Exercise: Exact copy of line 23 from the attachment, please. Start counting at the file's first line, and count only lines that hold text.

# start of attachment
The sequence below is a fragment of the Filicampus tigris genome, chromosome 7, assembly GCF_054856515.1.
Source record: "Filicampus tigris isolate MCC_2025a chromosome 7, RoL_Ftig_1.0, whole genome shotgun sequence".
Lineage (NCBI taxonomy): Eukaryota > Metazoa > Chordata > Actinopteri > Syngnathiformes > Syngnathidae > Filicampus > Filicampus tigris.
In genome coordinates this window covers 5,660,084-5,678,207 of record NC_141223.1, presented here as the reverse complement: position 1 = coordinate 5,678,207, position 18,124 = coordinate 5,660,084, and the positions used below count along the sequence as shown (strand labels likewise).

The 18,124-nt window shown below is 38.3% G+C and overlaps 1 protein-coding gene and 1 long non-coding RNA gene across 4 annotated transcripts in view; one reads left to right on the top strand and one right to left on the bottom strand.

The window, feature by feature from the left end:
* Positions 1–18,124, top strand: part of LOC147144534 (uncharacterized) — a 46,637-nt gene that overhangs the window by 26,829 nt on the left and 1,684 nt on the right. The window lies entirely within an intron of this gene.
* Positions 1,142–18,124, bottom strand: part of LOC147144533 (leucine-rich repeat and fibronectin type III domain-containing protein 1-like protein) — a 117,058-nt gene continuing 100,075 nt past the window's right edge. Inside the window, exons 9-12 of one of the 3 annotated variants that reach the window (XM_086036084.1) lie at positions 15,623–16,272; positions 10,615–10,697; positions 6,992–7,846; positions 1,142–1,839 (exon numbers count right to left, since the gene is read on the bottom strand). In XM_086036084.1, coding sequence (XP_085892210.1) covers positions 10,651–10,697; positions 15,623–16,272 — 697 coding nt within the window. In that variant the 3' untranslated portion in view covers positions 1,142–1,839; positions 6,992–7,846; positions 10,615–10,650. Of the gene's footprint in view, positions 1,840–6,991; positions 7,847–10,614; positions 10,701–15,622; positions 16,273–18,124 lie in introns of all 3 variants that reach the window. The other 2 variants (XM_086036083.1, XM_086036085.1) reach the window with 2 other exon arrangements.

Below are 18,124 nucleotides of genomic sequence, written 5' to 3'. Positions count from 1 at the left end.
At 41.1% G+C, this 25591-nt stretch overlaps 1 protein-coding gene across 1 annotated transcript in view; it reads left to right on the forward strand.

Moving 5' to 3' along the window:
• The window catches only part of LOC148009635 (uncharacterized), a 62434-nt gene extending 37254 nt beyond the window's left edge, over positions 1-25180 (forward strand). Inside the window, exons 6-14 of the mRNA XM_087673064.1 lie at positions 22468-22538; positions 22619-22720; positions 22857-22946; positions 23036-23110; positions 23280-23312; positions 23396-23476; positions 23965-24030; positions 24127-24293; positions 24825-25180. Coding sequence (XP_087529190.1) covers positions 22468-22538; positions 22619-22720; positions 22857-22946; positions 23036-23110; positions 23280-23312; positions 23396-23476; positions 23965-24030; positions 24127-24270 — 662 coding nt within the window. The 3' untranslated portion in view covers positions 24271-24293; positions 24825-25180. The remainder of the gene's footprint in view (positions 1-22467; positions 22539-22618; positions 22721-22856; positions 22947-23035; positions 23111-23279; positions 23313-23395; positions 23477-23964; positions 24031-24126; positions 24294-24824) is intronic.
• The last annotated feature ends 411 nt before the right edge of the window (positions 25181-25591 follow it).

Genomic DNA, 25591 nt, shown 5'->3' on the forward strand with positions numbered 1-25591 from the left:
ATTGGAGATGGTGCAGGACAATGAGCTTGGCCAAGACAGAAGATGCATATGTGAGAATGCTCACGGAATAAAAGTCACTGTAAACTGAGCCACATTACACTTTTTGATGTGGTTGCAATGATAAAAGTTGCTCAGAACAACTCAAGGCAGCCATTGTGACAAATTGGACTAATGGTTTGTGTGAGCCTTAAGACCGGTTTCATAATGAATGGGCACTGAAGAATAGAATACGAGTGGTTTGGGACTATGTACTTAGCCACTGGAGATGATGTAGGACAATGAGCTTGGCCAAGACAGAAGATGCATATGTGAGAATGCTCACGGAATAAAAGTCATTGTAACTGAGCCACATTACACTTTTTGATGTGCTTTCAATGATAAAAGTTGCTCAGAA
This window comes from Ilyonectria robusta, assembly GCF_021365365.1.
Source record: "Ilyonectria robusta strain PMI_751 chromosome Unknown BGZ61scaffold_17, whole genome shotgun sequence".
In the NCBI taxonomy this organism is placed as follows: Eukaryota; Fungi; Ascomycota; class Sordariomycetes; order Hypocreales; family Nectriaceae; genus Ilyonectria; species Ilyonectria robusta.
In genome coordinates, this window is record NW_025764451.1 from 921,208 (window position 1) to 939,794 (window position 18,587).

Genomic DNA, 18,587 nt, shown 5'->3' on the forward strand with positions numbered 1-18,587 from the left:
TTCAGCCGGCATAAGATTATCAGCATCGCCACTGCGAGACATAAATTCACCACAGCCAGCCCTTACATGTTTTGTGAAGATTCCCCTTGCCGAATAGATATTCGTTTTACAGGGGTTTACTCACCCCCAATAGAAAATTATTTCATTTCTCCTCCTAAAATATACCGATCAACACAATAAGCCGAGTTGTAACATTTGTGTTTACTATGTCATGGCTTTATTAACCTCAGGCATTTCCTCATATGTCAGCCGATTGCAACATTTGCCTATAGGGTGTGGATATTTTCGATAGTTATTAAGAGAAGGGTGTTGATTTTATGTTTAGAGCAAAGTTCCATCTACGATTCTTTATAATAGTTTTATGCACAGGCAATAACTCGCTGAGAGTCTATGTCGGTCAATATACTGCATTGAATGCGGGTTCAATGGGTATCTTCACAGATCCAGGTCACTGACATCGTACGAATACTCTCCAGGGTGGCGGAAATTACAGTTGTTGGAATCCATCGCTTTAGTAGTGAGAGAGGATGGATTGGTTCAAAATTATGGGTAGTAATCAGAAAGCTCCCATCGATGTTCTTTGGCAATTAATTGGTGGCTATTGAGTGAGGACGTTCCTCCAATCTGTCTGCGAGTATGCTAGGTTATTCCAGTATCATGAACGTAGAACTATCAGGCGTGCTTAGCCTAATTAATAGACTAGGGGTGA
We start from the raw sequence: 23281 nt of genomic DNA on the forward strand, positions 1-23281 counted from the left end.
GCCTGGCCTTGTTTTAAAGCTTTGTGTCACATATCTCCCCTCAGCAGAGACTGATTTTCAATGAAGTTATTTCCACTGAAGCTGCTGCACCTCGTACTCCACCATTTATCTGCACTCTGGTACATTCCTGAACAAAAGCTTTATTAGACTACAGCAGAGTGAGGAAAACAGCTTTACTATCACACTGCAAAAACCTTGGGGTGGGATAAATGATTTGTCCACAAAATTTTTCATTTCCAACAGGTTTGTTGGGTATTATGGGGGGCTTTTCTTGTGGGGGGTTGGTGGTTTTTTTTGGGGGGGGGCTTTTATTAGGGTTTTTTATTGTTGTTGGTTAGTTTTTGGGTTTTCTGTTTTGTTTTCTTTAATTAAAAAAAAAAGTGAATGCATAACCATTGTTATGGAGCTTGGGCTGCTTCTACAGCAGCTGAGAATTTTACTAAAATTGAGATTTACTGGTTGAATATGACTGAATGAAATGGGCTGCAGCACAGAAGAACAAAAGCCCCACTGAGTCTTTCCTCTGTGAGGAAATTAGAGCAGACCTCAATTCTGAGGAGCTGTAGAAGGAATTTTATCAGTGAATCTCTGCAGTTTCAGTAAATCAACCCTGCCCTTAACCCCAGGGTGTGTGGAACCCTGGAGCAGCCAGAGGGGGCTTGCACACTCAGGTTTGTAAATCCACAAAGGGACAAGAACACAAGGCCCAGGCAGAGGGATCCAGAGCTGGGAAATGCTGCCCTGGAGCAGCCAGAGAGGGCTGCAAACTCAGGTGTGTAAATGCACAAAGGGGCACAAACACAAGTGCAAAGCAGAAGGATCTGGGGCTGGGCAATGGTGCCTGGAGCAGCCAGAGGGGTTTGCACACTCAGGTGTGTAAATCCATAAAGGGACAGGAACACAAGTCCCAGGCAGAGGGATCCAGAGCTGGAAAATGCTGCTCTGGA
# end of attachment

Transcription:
GCCTGGCCTTGTTTTAAAGCTTTGTGTCACATATCTCCCCTCAGCAGAGACTGATTTTCAATGAAGTTATTTCCACTGAAGCTGCTGCACCTCGTACTCCACCATTTATCTGCACTCTGGTACATTCCTGAACAAAAGCTTTATTAGACTACAGCAGAGTGAGGAAAACAGCTTTACTATCACACTGCAAAAACCTTGGGGTGGGATAAATGATTTGTCCACAAAATTTTTCATTTCCAACAGGTTTGTTGGGTATTATGGGGGGCTTTTCTTGTGGGGGGTTGGTGGTTTTTTTTGGGGGGGGGCTTTTATTAGGGTTTTTTATTGTTGTTGGTTAGTTTTTGGGTTTTCTGTTTTGTTTTCTTTAATTAAAAAAAAAAGTGAATGCATAACCATTGTTATGGAGCTTGGGCTGCTTCTACAGCAGCTGAGAATTTTACTAAAATTGAGATTTACTGGTTGAATATGACTGAATGAAATGGGCTGCAGCACAGAAGAACAAAAGCCCCACTGAGTCTTTCCTCTGTGAGGAAATTAGAGCAGACCTCAATTCTGAGGAGCTGTAGAAGGAATTTTATCAGTGAATCTCTGCAGTTTCAGTAAATCAACCCTGCCCTTAACCCCAGGGTGTGTGGAACCCTGGAGCAGCCAGAGGGGGCTTGCACACTCAGGTTTGTAAATCCACAAAGGGACAAGAACACAAGGCCCAGGCAGAGGGATCCAGAGCTGGGAAATGCTGCCCTGGAGCAGCCAGAGAGGGCTGCAAACTCAGGTGTGTAAATGCACAAAGGGGCACAAACACAAGTGCAAAGCAGAAGGATCTGGGGCTGGGCAATGGTGCCTGGAGCAGCCAGAGGGGTTTGCACACTCAGGTGTGTAAATCCATAAAGGGACAGGAACACAAGTCCCAGGCAGAGGGATCCAGAGCTGGAAAATGCTGCTCTGGA